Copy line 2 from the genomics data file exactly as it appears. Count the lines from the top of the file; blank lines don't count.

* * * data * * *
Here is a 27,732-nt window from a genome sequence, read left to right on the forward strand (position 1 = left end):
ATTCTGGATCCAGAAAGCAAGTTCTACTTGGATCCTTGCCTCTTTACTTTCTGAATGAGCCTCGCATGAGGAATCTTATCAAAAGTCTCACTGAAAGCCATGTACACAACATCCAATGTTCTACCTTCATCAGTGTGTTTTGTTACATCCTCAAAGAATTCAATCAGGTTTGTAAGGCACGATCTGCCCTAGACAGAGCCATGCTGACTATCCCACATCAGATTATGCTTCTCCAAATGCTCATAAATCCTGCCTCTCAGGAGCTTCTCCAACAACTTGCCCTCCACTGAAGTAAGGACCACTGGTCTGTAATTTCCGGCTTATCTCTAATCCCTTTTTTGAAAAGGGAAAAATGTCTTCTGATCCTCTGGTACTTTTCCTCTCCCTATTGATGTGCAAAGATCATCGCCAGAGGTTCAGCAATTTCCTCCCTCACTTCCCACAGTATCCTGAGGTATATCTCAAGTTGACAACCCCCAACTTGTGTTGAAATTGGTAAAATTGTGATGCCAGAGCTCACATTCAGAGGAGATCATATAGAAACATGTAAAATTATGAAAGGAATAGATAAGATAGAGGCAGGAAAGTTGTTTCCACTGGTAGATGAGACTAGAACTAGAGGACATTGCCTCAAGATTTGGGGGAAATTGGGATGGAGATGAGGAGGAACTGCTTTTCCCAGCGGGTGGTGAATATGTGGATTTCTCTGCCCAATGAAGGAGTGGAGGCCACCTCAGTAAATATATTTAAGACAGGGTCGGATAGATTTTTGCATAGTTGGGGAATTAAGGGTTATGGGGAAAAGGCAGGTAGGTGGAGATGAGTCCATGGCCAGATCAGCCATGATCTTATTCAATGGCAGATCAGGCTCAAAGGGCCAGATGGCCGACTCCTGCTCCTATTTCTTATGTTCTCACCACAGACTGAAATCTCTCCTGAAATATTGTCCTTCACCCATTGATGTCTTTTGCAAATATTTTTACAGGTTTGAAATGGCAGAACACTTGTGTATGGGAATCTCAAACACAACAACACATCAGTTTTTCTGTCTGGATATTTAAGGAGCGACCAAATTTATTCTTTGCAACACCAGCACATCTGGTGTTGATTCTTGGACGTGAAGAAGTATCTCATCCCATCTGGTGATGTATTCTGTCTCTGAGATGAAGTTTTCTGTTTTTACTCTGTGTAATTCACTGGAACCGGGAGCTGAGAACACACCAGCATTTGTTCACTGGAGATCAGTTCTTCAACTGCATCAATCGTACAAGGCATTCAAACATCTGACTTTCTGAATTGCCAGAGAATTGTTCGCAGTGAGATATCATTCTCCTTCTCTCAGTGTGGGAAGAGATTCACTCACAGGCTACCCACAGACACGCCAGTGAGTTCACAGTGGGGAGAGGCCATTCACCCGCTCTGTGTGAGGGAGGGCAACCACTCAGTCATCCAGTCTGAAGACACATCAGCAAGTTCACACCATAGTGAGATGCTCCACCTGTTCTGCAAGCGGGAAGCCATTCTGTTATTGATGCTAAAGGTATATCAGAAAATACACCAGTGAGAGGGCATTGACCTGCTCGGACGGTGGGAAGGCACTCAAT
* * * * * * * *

ATTCTGGATCCAGAAAGCAAGTTCTACTTGGATCCTTGCCTCTTTACTTTCTGAATGAGCCTCGCATGAGGAATCTTATCAAAAGTCTCACTGAAAGCCATGTACACAACATCCAATGTTCTACCTTCATCAGTGTGTTTTGTTACATCCTCAAAGAATTCAATCAGGTTTGTAAGGCACGATCTGCCCTAGACAGAGCCATGCTGACTATCCCACATCAGATTATGCTTCTCCAAATGCTCATAAATCCTGCCTCTCAGGAGCTTCTCCAACAACTTGCCCTCCACTGAAGTAAGGACCACTGGTCTGTAATTTCCGGCTTATCTCTAATCCCTTTTTTGAAAAGGGAAAAATGTCTTCTGATCCTCTGGTACTTTTCCTCTCCCTATTGATGTGCAAAGATCATCGCCAGAGGTTCAGCAATTTCCTCCCTCACTTCCCACAGTATCCTGAGGTATATCTCAAGTTGACAACCCCCAACTTGTGTTGAAATTGGTAAAATTGTGATGCCAGAGCTCACATTCAGAGGAGATCATATAGAAACATGTAAAATTATGAAAGGAATAGATAAGATAGAGGCAGGAAAGTTGTTTCCACTGGTAGATGAGACTAGAACTAGAGGACATTGCCTCAAGATTTGGGGGAAATTGGGATGGAGATGAGGAGGAACTGCTTTTCCCAGCGGGTGGTGAATATGTGGATTTCTCTGCCCAATGAAGGAGTGGAGGCCACCTCAGTAAATATATTTAAGACAGGGTCGGATAGATTTTTGCATAGTTGGGGAATTAAGGGTTATGGGGAAAAGGCAGGTAGGTGGAGATGAGTCCATGGCCAGATCAGCCATGATCTTATTCAATGGCAGATCAGGCTCAAAGGGCCAGATGGCCGACTCCTGCTCCTATTTCTTATGTTCTCACCACAGACTGAAATCTCTCCTGAAATATTGTCCTTCACCCATTGATGTCTTTTGCAAATATTTTTACAGGTTTGAAATGGCAGAACACTTGTGTATGGGAATCTCAAACACAACAACACATCAGTTTTTCTGTCTGGATATTTAAGGAGCGACCAAATTTATTCTTTGCAACACCAGCACATCTGGTGTTGATTCTTGGACGTGAAGAAGTATCTCATCCCATCTGGTGATGTATTCTGTCTCTGAGATGAAGTTTTCTGTTTTTACTCTGTGTAATTCACTGGAACCGGGAGCTGAGAACACACCAGCATTTGTTCACTGGAGATCAGTTCTTCAACTGCATCAATCGTACAAGGCATTCAAACATCTGACTTTCTGAATTGCCAGAGAATTGTTCGCAGTGAGATATCATTCTCCTTCTCTCAGTGTGGGAAGAGATTCACTCACAGGCTACCCACAGACACGCCAGTGAGTTCACAGTGGGGAGAGGCCATTCACCCGCTCTGTGTGAGGGAGGGCAACCACTCAGTCATCCAGTCTGAAGACACATCAGCAAGTTCACACCATAGTGAGATGCTCCACCTGTTCTGCAAGCGGGAAGCCATTCTGTTATTGATGCTAAAGGTATATCAGAAAATACACCAGTGAGAGGGCATTGACCTGCTCGGACGGTGGGAAGGCACTCAAT